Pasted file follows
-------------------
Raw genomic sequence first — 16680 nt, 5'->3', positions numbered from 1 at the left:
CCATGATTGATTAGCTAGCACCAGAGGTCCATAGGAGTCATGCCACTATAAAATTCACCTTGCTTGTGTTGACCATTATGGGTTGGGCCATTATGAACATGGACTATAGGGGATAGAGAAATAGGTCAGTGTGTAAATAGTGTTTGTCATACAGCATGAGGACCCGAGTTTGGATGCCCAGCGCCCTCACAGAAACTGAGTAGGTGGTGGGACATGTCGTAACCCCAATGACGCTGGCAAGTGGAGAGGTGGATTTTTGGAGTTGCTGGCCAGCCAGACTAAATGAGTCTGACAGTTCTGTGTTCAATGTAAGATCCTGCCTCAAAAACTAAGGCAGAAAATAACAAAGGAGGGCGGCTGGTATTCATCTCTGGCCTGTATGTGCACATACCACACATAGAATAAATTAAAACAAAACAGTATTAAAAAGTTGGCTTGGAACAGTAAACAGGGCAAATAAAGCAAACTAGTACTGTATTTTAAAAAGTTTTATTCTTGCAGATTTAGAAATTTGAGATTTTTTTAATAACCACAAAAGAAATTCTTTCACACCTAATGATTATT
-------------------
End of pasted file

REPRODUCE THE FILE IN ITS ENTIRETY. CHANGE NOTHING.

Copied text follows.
Raw genomic sequence first — 16680 nt, 5'->3', positions numbered from 1 at the left:
CCATGATTGATTAGCTAGCACCAGAGGTCCATAGGAGTCATGCCACTATAAAATTCACCTTGCTTGTGTTGACCATTATGGGTTGGGCCATTATGAACATGGACTATAGGGGATAGAGAAATAGGTCAGTGTGTAAATAGTGTTTGTCATACAGCATGAGGACCCGAGTTTGGATGCCCAGCGCCCTCACAGAAACTGAGTAGGTGGTGGGACATGTCGTAACCCCAATGACGCTGGCAAGTGGAGAGGTGGATTTTTGGAGTTGCTGGCCAGCCAGACTAAATGAGTCTGACAGTTCTGTGTTCAATGTAAGATCCTGCCTCAAAAACTAAGGCAGAAAATAACAAAGGAGGGCGGCTGGTATTCATCTCTGGCCTGTATGTGCACATACCACACATAGAATAAATTAAAACAAAACAGTATTAAAAAGTTGGCTTGGAACAGTAAACAGGGCAAATAAAGCAAACTAGTACTGTATTTTAAAAAGTTTTATTCTTGCAGATTTAGAAATTTGAGATTTTTTTAATAACCACAAAAGAAATTCTTTCACACCTAATGATTATT